When Gandhi and Ambedkar came together to settle the Dalit question
The agreement defeated British attempts to divide Indian society by proposing community-based electorates to create fissures in the national movement
It has now become a fashion among many to denounce Gandhi’s “fast-unto-death” against the Communal Award that granted separate electorates to ‘Dalits’ (then described as the ‘Depressed Classes’) and the Poona Pact of 1932 as the “greatest betrayal” of the ‘Dalits’.
Rather than seeing the talks between Gandhi and Ambedkar leading to the signing of the Pact as a dialogue of negotiation between the two, Ambedkar is seen as having been “blackmailed” by Gandhi’s fast into dropping the idea of separate electorates in exchange for reservation for the ‘Dalits’.
This view essentially overlooks the constant efforts of the British imperialists to divide Indian people into a number of special-interest groups at loggerheads with each other to weaken the national movement.
It is also forgotten that the Poona Pact greatly increased the representation of the ‘Dalits’ in the legislatures. Ambedkar not only highly praised Gandhi but called him “Mahatma”. Ambedkar referred to Gandhi as “Mahatma” for offering “a much better deal for the Dalits in terms of reserved seats than Ambedkar himself had asked or hoped for”.
Moreover, the newspapers of the day also tell a similar story. Headlines hailing the Poona Pact between Ambedkar and Gandhi quote Ambedkar as saying: “I am grateful to Mahatma: He came to my rescue.”
Bhagwan Das, a close follower of Ambedkar, independently quotes Ambedkar’s speech: “I think in all these negotiations, a large part of the credit must be attributed to Mahatma Gandhi himself. I must confess that I was surprised, immensely surprised, when I met Mahatma, that there was so much in common between him and me.”
What was common was that both were fighters against untouchability. Indeed, Gandhi recommended that Annihilation of Caste must be read by every reformer.
On August 16, 1932, the British Prime Minister, Ramsay MacDonald, announced the Communal Award, which provided for separate communal electorates for the ‘Dalits’, the Muslims, the Europeans, the Sikhs, the Anglo-Indians and the Indian-based Christians. The Communal Award, purportedly providing the basis for a responsible government in India through a communal settlement, was in reality an official settlement that would break up the Indian electorate.
The Award of 1932 was built on the notion of separate electorates that the British government had already put in place through the Morley-Minto Reforms (1909) and the Montagu-Chelmsford Reforms (1919).
The ‘pernicious concept’ of separate electorates introduced by the British government in India divided the Indian society irreparably at the very initial stages of modern electoral politics. Inherent in it was the two (or more) nation theory.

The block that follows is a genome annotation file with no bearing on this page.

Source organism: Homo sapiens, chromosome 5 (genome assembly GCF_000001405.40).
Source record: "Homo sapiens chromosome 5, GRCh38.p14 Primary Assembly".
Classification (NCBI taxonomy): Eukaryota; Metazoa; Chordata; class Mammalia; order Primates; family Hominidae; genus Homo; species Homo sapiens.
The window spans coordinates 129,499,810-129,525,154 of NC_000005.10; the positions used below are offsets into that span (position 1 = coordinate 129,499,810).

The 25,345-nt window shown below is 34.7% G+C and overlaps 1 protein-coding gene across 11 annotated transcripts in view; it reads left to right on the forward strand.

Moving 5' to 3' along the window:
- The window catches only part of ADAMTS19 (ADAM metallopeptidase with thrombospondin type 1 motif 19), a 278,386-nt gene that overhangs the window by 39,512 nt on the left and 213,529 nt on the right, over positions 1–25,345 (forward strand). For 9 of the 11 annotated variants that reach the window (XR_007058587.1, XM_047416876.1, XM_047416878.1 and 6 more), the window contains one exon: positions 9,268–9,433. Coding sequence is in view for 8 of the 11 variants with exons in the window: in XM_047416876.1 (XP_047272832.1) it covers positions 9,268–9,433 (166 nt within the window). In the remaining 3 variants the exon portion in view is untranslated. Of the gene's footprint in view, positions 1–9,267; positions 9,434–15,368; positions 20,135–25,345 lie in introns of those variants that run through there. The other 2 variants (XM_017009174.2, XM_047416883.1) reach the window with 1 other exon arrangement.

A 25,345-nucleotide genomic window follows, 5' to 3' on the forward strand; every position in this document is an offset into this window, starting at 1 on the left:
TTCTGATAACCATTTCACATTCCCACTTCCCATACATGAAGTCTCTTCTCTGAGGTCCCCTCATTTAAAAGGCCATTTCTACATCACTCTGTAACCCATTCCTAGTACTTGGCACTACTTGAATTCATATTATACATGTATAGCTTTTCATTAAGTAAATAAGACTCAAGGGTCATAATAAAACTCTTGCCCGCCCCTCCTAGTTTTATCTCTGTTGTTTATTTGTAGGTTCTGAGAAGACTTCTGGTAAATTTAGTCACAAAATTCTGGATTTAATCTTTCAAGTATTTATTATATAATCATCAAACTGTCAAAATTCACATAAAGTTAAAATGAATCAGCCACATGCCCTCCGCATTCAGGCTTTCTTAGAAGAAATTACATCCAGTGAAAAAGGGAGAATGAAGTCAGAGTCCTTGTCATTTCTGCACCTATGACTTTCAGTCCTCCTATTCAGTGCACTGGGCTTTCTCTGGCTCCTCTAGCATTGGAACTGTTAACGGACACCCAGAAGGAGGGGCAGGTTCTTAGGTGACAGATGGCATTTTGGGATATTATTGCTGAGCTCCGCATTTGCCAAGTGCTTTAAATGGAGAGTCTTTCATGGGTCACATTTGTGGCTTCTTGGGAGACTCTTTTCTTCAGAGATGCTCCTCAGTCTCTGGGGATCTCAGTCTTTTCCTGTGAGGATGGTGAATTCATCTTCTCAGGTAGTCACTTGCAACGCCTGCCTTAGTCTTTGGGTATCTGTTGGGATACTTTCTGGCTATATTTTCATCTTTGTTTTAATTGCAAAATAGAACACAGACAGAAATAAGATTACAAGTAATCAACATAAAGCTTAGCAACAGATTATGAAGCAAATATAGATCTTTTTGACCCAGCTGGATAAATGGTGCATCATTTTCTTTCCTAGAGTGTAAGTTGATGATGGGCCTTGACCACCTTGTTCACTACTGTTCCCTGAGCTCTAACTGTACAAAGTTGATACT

Separate electorates were the cause of communal disputes during elections and in the legislative councils, as the voters and the candidates being members of a single community, the contestants in the elections did not have to get votes from other communities.
The voters, too, then tended to “think and vote communally” — which unfortunately is again becoming a sad reality of our current political scenario — and had begun to “express their socio-economic grievances in communal terms.”
Gandhi was, therefore, convinced that separate electorates for ‘Dalits’ would further help the British to “divide and rule,” and balkanise India. He had a strong case, as “distinct electorates for the Muslims in India had undoubtedly been divisive, creating as they did a class of politicians whose basis was that of separatist politics.” It was for this reason that he opposed separate electorates for the ‘Dalits’.
Correspondence also ensued between the Viceroy of India, Lord Willingdon, and the Governor of Bombay, Sir Frederick Sykes, highlighting the government’s position
on the issue. Willingdon wrote that the British aim was “of course to detach the people of the province from the Congress movement, to get them interested in reforms and to restore normal conditions as soon as possible.”
Sykes agreed that the British should come down on the minorities’ side for “there is some hope that the minorities will organise on the British side.” By April 1932, three months before the announcement of the Communal Award, Sykes was telling Willingdon that “it is only by helping people to lose faith in the ultimate supremacy of the Congress that we can hope to encourage other parties to organise themselves in such a way as to form a strong effective opposition in the future.”